The most likely interpretation of these results is that constitutive activation of N-RAS transduces an antiproliferative signal in erythroblasts, and there is indirect evidence to support this. The role of RAS in growth factor receptor signaling has been dissected by creating COOH-terminal– deleted receptor molecules which fail to activate RAS. Such mutations of EPO-R expressed in cell lines have failed to demonstrate any mitogenic role of RAS in EPO-R signaling (51). Moreover, genetically acquired COOH-truncations of EPO-R lead to erythrocytosis and hypersensitivity to EPO (52). These data are therefore consistent with the results presented here, namely, that constitutive activation of RAS does not mediate a mitogenic signal for erythroblasts. Indeed, our results suggest that constitutively activated RAS antagonizes both the mitogenic effects of EPO and its ability to protect against apoptosis. A potential mechanism by which activated RAS could mediate such an effect may involve the phosphotyrosine phosphatase, SHP-1. SHP-1 has been shown to dephosphorylate EPO-activated JAK2, and this is thought to be important for the downmodulation of signals generated by activated EPO-R (53). Since it has also been demonstrated that SHP-1 can become activated in a RAS-GTP–dependent manner (54), there is a possible link between activation of RAS and suppression of cytokine signaling. Such a mechanism is also supported by the observation that inactivating mutations of SHP-1 as found in “motheaten” mice (55) result in hypersensitivity to EPO (56).
In contrast, the ability of mutant RAS to block erythroid maturation does not appear to involve changes to EPO signaling per se, since we have recently shown that RAS oncogenes also inhibit erythroid development in erythroleukemia cells, which differentiate in response to low molecular weight inducers (Zaker, F., R.L. Darley, and A.K. Burnett, manuscript submitted). It is also unlikely that RAS-expressing erythroid cells secreted a factor that antagonized their development such as TGF-β (57) or TNF-α (58), since the nonexpressing cells within the same culture proliferated and differentiated normally (although such a factor acting at an exclusively autocrine level cannot be ruled out). On the other hand, mutant N-RAS may affect the activity of erythroid transcription factors as does inappropriate expression of the Evi-1 gene. This gene is activated by translocations which are found at low frequency in both leukemia and preleukemia (59–61). Expression of this gene in cells with erythroid potential blocks their development through a mechanism which appears to involve repression of the transcriptional properties of GATA-1 (62).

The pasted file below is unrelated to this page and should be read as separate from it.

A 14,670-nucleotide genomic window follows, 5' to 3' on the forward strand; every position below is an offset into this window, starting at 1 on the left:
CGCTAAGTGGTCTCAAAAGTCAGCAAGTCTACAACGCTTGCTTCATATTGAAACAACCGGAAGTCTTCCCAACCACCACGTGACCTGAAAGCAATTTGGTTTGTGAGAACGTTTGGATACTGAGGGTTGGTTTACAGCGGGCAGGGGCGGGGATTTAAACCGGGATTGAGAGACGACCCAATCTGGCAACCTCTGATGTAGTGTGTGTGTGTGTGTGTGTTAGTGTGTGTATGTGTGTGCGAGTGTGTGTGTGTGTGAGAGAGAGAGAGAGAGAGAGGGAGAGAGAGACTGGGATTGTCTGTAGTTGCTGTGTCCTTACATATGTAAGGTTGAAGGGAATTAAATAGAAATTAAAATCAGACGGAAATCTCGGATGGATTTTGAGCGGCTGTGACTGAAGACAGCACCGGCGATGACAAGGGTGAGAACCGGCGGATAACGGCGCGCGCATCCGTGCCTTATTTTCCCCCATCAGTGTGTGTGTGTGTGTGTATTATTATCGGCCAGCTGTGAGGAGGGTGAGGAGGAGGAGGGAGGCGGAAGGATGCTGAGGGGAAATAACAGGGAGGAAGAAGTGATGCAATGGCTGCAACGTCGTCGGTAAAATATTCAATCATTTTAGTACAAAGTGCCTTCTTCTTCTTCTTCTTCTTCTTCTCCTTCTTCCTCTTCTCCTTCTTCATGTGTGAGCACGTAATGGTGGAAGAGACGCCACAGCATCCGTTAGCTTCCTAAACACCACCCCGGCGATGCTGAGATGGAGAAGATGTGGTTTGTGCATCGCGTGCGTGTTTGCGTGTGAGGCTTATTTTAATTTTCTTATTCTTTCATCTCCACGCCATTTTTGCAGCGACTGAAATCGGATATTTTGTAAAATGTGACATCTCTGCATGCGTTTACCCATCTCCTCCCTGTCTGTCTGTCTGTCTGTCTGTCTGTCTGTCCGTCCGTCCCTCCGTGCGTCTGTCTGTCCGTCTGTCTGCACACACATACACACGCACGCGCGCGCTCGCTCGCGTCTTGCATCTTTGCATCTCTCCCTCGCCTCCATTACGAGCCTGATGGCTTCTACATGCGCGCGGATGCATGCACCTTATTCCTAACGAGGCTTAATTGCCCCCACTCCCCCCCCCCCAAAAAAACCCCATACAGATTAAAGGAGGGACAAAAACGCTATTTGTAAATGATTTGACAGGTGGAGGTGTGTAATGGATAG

The effects of mutant RAS expression in erythroid cells provide an interesting counterpoint to its effect on monocytic differentiation. A number of hematopoietic cell lines undergo spontaneous monocytic differentiation in response to mutant RAS expression (37, 63; Darley, R.L., unpublished observations) and transgenic mouse experiments also indicate an important role for the RAS protooncogene in monocytic development (64). Furthermore, antisense experiments have shown that N-RAS expression is required for monocytopoiesis, but is not required throughout erythroid differentiation of human CD34+ cells (65); therefore, RAS may play fundamentally different roles in the development of these lineages.
In conclusion, the failure to generate functionally mature hematopoietic cells is a key feature of leukemia and preleukemia. These results demonstrate that activation of N-RAS alone is capable of eliciting such a change. Furthermore, from a number of aspects, these changes mimic the pathology of preleukemia and therefore, for the first time, provide a causative link between the activation of N-RAS and the pathogenesis of this disease. Finally, we have also demonstrated the feasibility of studying, in detail, the effects of a retrovirally introduced transgene in single human progenitor cells and in their differentiated progeny. We hope that this methodology will help to further our understanding of the role of RAS and other putative oncogenes in leukemogenesis.
We would like to thank Lorna Pearn, Janet Fisher, and Sarah Phillips for technical assistance and Alison May for critically reading this manuscript.
This work was supported by the Leukemia Research Fund.
1Abbreviations used in this paper: 7AAD, 7-amino actinomycin D; EPO, erythropoietin; FDG, fluorescein di β-galactosidase; gly A, glycophorin A; MPSV, myeloproliferative sarcoma virus; PI, propidium iodide; PS, phosphatidyl serine; R, receptor; SCF, stem cell factor; tc, cell cycle time.
Address correspondence to Dr. Richard L. Darley, Department of Haematology, University of Wales College of Medicine, Cardiff, CF4 4XN U.K.